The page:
Press Statement on behalf of Jonathan McNeill found not guilty of rape and abduction at Antrim Crown Court

Antrim Courthouse

Jonathan McNeill was this afternoon found not guilty on all 8 charges following a three week jury trial at Antrim Crown Court. The Coleraine man was accused of raping a teenager in care from the Children’s Home at Scroggy Road in Limavady, Co Derry.

Mr McNeill was charged with a litany of serious offences on the word of a teenager who, it emerged, had made similar allegations on four previous occasions. Mr McNeill was charged with, inter alia, human trafficking; child abduction; rape; meeting a child after sexual grooming and four additional counts of sexual assault and sexual activity with a child, all alleged to have occurred on January 28th 2015.

Judge Paul Ramsay QC directed the jury to find the defendant not guilty on 6 of the 8 counts and following closing submissions from Madden & Finucane, the jury unanimously returned not guilty verdicts on the remaining 2 charges.

Speaking after court today, Jonathan’s lawyer, Ciarán Shiels, of Madden & Finucane, said:

“This has been an horrendous two years for Mr McNeill and his family. He was arrested on the word of this teenager in January 2015. They had to move from their family home as a result. He was refused bail and served the equivalent of a 10 month prison sentence before finally being granted bail on some of the most onerous bail conditions I have come across.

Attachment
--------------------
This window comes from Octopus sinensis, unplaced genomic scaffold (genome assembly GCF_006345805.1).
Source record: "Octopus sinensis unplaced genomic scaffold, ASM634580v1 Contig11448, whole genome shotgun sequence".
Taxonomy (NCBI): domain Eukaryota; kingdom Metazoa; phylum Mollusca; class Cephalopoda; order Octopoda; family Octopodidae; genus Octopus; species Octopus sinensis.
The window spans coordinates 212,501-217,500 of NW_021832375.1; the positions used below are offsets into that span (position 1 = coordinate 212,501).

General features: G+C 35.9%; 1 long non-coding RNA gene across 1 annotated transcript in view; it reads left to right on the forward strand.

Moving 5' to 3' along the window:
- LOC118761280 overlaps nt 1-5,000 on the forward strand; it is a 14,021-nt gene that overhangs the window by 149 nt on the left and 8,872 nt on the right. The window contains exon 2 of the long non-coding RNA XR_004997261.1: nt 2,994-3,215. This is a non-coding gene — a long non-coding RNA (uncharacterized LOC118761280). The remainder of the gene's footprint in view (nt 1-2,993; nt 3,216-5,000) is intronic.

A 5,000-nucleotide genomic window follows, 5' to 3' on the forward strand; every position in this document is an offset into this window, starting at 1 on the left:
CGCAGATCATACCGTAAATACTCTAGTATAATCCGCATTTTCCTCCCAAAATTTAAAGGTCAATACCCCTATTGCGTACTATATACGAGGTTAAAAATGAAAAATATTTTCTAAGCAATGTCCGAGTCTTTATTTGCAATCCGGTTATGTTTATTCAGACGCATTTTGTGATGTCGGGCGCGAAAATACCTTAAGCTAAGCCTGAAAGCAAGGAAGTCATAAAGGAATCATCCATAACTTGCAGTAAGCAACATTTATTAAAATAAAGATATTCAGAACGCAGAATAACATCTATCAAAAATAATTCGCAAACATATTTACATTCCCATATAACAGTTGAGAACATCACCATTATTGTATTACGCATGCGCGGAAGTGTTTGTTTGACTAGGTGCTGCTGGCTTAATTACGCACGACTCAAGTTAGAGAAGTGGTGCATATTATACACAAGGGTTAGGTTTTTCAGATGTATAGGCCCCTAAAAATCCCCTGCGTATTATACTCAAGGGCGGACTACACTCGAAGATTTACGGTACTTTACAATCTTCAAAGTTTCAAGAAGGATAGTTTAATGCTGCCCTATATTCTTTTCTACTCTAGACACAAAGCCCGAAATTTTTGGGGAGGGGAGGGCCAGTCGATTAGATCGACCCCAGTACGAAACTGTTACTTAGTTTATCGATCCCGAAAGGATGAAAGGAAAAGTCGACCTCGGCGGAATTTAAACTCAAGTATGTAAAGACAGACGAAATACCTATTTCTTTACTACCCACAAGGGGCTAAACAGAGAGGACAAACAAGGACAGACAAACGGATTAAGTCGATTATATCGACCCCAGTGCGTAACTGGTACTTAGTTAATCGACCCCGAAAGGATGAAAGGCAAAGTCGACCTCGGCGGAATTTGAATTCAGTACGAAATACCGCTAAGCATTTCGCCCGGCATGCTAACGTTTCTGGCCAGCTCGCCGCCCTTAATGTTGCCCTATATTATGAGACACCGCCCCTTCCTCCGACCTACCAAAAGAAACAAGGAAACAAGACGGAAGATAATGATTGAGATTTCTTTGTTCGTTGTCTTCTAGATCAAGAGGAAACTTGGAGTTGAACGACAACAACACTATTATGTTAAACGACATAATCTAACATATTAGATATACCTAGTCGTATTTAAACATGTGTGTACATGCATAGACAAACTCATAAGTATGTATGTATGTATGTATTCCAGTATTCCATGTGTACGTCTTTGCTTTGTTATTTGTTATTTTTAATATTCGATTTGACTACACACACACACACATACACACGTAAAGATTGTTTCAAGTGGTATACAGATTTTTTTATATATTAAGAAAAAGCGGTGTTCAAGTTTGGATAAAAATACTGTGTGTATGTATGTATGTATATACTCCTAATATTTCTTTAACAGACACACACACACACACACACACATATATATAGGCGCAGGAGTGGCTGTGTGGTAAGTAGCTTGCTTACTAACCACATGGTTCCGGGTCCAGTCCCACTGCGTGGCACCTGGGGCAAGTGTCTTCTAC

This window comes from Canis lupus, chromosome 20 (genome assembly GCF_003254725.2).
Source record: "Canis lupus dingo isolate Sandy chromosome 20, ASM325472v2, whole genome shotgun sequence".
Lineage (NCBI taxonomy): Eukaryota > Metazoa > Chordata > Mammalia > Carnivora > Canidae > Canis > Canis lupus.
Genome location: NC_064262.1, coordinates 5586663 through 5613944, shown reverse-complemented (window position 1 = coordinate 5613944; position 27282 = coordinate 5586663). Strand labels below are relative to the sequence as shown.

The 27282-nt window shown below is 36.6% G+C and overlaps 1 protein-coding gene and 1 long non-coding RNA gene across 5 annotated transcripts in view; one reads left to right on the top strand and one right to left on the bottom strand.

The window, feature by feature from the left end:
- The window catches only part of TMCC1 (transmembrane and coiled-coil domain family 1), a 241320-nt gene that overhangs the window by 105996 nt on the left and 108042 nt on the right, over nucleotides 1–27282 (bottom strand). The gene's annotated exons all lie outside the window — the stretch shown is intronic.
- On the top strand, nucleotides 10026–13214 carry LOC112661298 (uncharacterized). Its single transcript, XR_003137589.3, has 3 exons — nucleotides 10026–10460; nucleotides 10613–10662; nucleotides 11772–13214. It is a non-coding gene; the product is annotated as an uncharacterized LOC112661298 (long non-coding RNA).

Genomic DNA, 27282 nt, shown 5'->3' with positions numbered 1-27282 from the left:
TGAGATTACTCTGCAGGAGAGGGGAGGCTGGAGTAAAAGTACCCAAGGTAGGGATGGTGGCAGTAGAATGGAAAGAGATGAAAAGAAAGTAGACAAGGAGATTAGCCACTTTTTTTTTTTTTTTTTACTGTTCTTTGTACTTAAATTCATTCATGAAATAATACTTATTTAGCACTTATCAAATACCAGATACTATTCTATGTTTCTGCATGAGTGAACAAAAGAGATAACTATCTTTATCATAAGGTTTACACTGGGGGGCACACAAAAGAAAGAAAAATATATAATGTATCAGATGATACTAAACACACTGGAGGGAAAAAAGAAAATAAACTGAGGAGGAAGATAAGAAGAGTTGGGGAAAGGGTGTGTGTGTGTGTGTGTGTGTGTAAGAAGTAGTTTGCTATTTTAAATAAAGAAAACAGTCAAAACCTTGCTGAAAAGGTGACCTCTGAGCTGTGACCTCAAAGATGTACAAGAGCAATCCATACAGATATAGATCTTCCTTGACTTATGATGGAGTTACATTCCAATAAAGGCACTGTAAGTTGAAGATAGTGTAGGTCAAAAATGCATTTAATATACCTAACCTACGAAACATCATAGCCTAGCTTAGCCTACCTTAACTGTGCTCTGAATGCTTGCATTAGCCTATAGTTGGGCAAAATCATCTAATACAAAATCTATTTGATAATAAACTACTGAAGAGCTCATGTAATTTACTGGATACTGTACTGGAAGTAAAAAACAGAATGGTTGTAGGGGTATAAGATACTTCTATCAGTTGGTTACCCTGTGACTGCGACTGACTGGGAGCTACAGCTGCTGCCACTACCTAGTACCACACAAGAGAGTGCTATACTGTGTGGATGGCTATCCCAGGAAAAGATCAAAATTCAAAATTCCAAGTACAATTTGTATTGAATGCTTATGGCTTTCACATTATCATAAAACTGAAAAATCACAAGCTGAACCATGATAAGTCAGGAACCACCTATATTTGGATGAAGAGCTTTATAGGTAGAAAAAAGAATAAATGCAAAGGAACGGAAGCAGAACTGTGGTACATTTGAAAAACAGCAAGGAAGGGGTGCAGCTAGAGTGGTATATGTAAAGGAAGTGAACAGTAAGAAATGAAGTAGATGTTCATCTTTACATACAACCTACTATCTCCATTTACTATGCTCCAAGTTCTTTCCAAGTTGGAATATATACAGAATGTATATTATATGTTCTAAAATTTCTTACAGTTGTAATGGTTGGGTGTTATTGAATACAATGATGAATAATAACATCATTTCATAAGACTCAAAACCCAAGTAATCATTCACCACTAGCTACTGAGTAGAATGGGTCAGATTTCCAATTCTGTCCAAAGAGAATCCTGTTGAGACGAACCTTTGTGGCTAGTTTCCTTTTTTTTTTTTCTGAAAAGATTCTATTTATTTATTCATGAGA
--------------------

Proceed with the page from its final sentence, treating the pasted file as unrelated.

“Jonathan always maintained his innocence and has spent the last three weeks sitting in the dock of a Crown Court amid lurid reporting of this case in the press. He has asked me to thank the jury who recognised these allegations for what they were in delivering not guilty verdicts in just 40 minutes today. These allegations were made by a serial complainant, who despite her years, made similar baseless allegations against other youths or men previously. None of this information was ever made known to the Judges who deliberated on four separate unsuccessful applications for bail in 2015.

“It is now incumbent on the Public Prosecution Service to introduce an effective procedure for properly assessing the truthfulness and credibility of complainants in similar cases, before proferring them as truthful witnesses and directing criminal prosecutions against those accused by them.”